Press Release: Ismael B. Rodriguez, 45, the owner of Cazadores Mexican Restaurants, was sentenced today to 60 months’ imprisonment for mail fraud and conspiracy to commit that offense, announced United States Attorney Pamela C. Marsh, Northern District of Florida.
The defendant was convicted along with wife and co-defendant, Maria Rodriguez, 41, following a two-day jury trial in Pensacola last November. Evidence at trial established that defendants traveled to Mexico in 2008, where they faked the death of Ismael B. Rodriguez. Maria Rodriguez returned to the United States with a fraudulent Mexican death certificate in an attempt to obtain approximately $2 million in life insurance proceeds on her husband. In reality, Ismael B. Rodriguez was alive and was subsequently located by law enforcement in Alabama. Witnesses at trial included employees of the victim insurance company, the registrar of death certificates in Morelia, Mexico, and law enforcement agents. At trial, Maria Rodriguez testified that she believed that her husband had been kidnaped and murdered in Mexico. To refute this testimony, the government introduced Customs and Border Protection records showing that Mr. Rodriguez had crossed the United States-Mexico border during the time period in which his wife claimed he was dead.
Senior United States District Judge Roger Vinson also ordered Mr. Rodriguez to pay $4,645 in restitution and $1,200 in fines and court costs.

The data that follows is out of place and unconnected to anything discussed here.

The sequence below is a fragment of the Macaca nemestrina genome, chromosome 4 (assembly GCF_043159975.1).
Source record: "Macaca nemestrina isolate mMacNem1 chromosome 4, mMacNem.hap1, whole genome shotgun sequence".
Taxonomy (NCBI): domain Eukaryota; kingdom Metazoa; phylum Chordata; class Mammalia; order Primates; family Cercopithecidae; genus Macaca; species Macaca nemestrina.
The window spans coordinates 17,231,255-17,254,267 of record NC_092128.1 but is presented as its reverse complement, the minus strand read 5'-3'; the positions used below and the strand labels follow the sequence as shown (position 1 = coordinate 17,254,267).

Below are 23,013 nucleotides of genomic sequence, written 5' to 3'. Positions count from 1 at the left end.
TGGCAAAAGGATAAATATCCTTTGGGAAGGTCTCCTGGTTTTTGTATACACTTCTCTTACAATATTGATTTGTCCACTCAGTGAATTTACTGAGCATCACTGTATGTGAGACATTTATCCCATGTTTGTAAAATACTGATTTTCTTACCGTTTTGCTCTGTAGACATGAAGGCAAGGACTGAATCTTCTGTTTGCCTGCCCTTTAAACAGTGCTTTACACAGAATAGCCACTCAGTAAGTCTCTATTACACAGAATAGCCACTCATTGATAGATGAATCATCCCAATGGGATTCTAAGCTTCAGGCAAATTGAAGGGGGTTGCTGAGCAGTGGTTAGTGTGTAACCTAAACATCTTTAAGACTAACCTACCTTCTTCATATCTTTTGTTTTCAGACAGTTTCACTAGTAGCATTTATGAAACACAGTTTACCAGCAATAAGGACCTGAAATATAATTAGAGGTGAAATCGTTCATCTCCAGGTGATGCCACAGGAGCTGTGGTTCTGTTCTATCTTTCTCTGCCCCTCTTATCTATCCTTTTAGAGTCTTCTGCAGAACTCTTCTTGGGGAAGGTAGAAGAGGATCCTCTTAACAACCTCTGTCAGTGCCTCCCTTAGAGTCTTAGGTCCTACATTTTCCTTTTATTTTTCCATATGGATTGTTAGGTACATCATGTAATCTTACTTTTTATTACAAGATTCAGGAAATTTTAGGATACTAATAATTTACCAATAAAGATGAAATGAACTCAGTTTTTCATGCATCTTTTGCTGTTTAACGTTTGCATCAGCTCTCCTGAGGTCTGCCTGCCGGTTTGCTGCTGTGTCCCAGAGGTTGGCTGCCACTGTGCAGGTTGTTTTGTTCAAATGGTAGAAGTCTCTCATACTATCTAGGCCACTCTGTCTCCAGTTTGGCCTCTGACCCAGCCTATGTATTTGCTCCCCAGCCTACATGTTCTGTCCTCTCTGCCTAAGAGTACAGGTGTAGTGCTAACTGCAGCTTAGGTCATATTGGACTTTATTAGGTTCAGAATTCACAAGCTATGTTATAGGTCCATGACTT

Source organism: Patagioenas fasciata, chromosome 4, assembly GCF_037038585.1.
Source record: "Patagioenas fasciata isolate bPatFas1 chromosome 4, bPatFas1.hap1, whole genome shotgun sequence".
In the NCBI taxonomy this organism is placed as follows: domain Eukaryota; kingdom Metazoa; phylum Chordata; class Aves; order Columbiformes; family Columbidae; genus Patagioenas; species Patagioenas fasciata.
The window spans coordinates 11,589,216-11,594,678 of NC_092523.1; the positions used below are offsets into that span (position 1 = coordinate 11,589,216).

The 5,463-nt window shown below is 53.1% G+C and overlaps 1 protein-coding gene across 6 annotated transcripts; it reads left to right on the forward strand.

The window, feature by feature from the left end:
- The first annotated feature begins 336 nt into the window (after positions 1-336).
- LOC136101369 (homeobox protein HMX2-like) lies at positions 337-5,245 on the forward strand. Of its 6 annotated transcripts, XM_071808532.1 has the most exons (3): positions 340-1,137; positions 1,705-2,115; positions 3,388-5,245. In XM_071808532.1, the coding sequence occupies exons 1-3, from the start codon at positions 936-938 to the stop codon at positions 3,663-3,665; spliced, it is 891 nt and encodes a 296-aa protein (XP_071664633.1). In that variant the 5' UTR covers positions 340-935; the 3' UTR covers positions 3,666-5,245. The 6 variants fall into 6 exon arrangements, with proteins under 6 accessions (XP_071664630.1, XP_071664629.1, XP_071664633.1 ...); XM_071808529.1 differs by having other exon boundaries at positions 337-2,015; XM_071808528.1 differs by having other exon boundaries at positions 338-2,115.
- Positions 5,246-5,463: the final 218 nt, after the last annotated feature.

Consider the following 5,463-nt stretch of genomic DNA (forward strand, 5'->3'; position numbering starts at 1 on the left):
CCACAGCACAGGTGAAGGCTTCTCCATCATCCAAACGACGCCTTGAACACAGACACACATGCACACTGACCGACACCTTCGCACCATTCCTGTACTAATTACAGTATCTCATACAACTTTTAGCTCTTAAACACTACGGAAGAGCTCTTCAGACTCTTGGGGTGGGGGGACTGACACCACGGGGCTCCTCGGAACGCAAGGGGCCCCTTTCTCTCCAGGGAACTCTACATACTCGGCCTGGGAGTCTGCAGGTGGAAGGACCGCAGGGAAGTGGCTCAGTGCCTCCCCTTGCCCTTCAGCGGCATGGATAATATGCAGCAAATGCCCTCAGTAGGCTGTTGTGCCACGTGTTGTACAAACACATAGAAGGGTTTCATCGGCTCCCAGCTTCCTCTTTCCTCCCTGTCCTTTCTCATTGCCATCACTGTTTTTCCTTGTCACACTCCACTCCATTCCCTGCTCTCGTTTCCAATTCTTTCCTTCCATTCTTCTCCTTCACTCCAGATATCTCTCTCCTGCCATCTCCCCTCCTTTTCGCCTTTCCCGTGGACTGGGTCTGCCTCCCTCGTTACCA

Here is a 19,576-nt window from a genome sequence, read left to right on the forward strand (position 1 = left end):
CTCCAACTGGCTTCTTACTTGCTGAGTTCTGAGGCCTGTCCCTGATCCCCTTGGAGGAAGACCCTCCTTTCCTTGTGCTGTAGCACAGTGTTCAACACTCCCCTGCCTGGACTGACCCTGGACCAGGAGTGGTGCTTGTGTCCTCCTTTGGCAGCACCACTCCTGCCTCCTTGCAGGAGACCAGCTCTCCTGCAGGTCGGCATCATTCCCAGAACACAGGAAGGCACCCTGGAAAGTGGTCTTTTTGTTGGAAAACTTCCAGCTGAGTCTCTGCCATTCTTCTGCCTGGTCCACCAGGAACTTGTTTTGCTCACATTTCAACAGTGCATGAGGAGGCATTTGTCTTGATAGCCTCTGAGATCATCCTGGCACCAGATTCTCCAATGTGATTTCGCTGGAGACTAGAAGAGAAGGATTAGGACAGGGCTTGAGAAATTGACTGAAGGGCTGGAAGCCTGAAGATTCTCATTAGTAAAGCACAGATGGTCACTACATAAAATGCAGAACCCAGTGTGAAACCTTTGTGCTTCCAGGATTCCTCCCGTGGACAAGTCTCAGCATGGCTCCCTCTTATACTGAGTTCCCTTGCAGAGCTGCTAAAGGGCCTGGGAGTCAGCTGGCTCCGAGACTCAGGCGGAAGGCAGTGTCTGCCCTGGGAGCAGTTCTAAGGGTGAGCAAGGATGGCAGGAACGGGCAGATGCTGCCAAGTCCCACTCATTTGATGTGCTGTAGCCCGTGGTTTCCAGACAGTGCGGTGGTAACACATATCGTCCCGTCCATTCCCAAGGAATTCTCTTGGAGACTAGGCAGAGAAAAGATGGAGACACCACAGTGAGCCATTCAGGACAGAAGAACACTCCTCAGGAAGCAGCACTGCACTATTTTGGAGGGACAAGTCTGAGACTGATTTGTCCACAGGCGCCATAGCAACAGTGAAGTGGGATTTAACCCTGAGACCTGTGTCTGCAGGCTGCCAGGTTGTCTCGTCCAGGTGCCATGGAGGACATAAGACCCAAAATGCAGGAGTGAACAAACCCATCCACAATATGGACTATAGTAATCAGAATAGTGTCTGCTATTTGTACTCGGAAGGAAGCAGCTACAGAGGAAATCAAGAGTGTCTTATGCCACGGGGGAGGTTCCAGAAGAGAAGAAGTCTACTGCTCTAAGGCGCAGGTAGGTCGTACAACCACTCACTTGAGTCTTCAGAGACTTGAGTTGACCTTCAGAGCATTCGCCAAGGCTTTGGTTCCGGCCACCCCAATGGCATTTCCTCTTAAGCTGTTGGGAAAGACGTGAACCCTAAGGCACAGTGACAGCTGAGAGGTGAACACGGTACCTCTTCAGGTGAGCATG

Maria Rodriguez will be sentenced in United States District Court in Pensacola on February 11, 2011.
U.S. Attorney Marsh praised the outstanding investigative teamwork of the U.S. Immigration and Customs Enforcement and the Florida Department of Financial Services – Fraud Division, whose joint investigation led to the convictions in this case. “We are grateful for the tremendous efforts of the prosecution and investigation team, gathering irrefutable evidence and testimony, leading to this result in favor of justice. Such brazen criminal conduct intending to defraud financial institutions will not be tolerated.”
“The sentencing of this individual should be a warning about the serious consequences of committing financial fraud,” said Susan McCormick, special agent in charge of the U.S. Immigration and Customs Enforcement (ICE) Homeland Security Investigations (HSI) Office that oversees Pensacola. “Together with our state, local and federal partners, ICE will continue to investigate these kinds of cases and ensure that the people who commit these crimes are held accountable for their actions.”
The case was prosecuted by Assistant United States Attorney David L. Goldberg.